This week we were supposed to have Monday- Wednesday off and then two days of PD on Thursday and Friday, but with the ASEAN Conference in town schools were directed to close, presumably to make it easier for those involved in the conference to get around town more easily.
Our school pivoted and decided that our PD would be online and asynchronous. They took it one step further and encouraged us to create a module that could teach our colleagues. I am one of those people who loves PD, if I have chosen it…
Maybe, I thought, I could share some of my favorite things and inspire others to give them a go. As with so many things, easier said than done.
Coming up with something to teach for an hour, with no live interaction turned out to be challenging for me. I had lots of topic ideas and then spent many hours on the weekend gathering resources for three. I was stuck, because I could only imagine a page of links that people could explore, but although that would work for me, would that work for others?
I met with our head of professional learning. He maintained there was no one way to do this, no best platform. Some were using slides, others Padlet, a website, Nearpod, the possibilities were endless.
I spent many more hours culling resources, trying to curate a list of what I thought would work best. I decided to start on one module- Building Thinking Classrooms, based on a book by the same name written by Peter Liljedahl. I read it the summer before last and had implemented many of the ideas in our math class. I ended up using slides, including my personal perspective via quick Looms. I also interviewed a few willing students and had them interview me. Then I made my second draft, revised and edited some more.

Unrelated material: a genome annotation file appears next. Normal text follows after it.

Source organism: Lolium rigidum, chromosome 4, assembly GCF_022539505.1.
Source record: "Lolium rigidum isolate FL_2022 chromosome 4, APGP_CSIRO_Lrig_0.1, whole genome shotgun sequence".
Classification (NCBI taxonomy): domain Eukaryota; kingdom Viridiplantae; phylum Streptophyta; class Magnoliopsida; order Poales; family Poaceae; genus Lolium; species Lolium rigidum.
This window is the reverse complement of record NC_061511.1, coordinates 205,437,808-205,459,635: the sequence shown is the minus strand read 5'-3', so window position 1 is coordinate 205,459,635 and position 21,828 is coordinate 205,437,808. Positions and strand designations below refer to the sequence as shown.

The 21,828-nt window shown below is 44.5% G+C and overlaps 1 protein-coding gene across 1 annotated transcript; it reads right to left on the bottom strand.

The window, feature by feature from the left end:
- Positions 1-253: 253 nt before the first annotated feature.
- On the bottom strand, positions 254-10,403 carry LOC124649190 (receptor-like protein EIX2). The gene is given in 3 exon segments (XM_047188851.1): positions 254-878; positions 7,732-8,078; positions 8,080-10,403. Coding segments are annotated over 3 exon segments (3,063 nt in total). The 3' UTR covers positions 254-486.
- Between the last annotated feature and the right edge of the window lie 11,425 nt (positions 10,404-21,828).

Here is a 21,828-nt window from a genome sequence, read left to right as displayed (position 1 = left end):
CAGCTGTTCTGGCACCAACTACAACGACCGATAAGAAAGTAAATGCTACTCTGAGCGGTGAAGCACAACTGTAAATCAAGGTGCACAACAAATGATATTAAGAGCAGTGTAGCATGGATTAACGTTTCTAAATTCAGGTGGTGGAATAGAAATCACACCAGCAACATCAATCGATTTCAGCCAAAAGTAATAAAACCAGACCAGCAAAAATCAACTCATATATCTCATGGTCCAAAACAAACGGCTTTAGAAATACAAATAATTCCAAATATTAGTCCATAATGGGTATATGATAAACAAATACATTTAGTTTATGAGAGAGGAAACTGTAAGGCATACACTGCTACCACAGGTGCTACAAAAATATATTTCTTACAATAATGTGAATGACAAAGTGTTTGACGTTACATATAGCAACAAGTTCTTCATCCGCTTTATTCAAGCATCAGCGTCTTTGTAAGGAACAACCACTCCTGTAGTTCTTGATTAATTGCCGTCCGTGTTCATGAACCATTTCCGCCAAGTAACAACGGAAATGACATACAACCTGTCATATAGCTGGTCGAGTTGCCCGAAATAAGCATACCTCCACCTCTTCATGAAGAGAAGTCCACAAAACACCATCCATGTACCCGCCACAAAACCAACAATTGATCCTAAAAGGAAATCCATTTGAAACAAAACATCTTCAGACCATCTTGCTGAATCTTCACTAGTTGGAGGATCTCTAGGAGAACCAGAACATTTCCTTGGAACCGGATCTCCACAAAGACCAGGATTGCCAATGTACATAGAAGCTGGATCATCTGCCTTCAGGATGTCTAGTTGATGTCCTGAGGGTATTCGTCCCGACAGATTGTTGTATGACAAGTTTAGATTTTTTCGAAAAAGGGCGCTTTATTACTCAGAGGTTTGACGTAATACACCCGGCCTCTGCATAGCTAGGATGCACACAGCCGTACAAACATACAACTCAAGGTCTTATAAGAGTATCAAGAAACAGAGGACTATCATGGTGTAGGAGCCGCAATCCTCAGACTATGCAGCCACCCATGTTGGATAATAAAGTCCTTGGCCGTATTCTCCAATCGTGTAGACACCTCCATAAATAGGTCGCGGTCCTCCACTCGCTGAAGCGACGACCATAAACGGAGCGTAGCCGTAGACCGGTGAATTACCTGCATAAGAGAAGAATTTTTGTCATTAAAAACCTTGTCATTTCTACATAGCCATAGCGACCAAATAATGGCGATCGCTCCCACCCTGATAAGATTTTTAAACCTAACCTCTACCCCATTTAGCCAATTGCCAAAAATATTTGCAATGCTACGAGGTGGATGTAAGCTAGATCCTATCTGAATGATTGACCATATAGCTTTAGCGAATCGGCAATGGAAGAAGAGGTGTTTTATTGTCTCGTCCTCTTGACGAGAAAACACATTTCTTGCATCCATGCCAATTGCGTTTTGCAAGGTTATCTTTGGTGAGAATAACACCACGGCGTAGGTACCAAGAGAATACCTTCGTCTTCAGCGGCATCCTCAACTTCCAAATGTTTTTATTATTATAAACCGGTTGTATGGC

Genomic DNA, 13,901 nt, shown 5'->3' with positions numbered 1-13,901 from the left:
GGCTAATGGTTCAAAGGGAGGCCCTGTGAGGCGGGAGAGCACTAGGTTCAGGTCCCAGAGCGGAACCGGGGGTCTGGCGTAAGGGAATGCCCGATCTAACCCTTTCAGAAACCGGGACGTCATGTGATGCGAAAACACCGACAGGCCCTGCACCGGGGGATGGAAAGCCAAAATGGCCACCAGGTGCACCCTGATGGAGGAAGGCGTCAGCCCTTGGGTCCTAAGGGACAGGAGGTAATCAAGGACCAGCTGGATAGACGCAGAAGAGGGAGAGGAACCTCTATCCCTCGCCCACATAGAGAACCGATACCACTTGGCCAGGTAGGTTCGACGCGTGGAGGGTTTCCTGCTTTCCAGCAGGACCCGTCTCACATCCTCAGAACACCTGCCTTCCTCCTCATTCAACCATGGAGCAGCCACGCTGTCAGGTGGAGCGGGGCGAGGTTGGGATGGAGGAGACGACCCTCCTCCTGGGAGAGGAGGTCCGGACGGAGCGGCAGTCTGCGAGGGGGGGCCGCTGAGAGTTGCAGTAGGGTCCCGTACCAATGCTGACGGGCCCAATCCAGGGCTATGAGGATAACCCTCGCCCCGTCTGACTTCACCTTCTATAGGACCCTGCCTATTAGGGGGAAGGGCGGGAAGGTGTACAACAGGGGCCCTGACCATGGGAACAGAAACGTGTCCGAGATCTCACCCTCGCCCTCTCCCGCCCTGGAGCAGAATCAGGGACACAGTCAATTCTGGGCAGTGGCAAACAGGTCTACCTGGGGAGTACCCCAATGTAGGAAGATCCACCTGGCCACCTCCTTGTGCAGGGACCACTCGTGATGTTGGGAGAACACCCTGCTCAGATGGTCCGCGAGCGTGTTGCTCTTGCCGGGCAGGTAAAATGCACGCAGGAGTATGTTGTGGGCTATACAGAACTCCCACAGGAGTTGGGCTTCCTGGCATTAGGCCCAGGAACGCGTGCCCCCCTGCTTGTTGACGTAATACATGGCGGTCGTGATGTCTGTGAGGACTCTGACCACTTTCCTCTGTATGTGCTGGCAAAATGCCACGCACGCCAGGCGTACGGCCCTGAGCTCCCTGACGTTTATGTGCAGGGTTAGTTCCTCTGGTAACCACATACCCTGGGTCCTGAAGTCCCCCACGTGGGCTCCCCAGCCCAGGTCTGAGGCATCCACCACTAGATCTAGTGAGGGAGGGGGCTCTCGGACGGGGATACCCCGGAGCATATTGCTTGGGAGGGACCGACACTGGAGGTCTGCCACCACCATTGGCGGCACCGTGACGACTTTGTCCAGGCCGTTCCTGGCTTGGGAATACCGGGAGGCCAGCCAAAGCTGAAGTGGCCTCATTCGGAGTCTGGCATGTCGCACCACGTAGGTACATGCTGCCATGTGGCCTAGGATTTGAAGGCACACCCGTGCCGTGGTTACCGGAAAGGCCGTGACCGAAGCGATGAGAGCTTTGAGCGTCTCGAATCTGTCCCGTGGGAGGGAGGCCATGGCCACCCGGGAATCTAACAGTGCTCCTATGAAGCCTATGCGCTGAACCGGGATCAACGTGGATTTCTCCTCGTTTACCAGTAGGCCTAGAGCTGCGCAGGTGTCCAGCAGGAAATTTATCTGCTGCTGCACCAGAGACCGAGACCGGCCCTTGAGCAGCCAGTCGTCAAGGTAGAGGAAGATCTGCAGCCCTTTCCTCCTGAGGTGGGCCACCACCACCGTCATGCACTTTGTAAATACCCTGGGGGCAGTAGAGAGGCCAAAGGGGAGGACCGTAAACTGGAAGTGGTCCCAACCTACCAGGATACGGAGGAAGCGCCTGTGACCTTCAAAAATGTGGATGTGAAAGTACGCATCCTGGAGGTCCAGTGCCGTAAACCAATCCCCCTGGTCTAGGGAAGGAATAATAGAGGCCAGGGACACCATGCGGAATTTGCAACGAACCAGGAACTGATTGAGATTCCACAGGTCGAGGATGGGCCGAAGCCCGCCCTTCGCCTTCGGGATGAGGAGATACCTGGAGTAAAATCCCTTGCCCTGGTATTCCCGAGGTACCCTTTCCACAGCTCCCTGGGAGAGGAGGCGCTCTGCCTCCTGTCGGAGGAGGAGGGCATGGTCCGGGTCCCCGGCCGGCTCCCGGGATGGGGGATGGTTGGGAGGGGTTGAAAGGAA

For my second module I went with reading- picture books are part of how I have always taught and I am often inspired by Jillian Heise’s #ClassroomBookaDay. I went with slides again, following a similar process- draft , revise, edit.
At a certain point I decided good enough was good enough and I was done, but then while on my exercise bike that morning I realized there was one video missing. Careful observers may have noticed my change of clothes, but ah well.
I opened my sharing settings and put them up on the doc for the world to see (well, at least the most intimidating part of the world, my actual colleagues). It went live a few days later and it turns out that I had not changed the sharing settings for the interview videos nor added a Padlet link for people to add their own picture book recommendations after looking through resource lists, but those were quick fixes once I received notice😍.
Then it was on to the real fun- learning from my colleagues. The variety of what people created to share was as diverse as our community. Since I created a module I was only obligated to “attend” five others. I worked through The Real Curriculum (the importance of play), Positive Education, The Importance of Visual Arts, Middle Grade/YA Book Sharing, and The importance of Curiosity (not the actual titles, but just to let you know some of what was inspiring me). I will definitely explore a few more, including Digital Detox, The Importance of Pronouns, and a few others that have caught my eye.
It is always interesting to learn from colleagues and I know I am lucky to have the time set aside to do so.
It was super interesting to reflect on the formats that worked for me and how I balanced learning within my comfort zone and pushing myself. It was also interesting to see that my style as a writer held true for my process creating the modules- vomit on to the page and spend minimal time “cleaning up” afterward.
I also can say with confidence that because I got to choose the sessions I attended I am ready to jump in to try out my new learning.
All of this, of course, has me thinking of the classroom, and how I could leverage the experts in the room and student choice even more…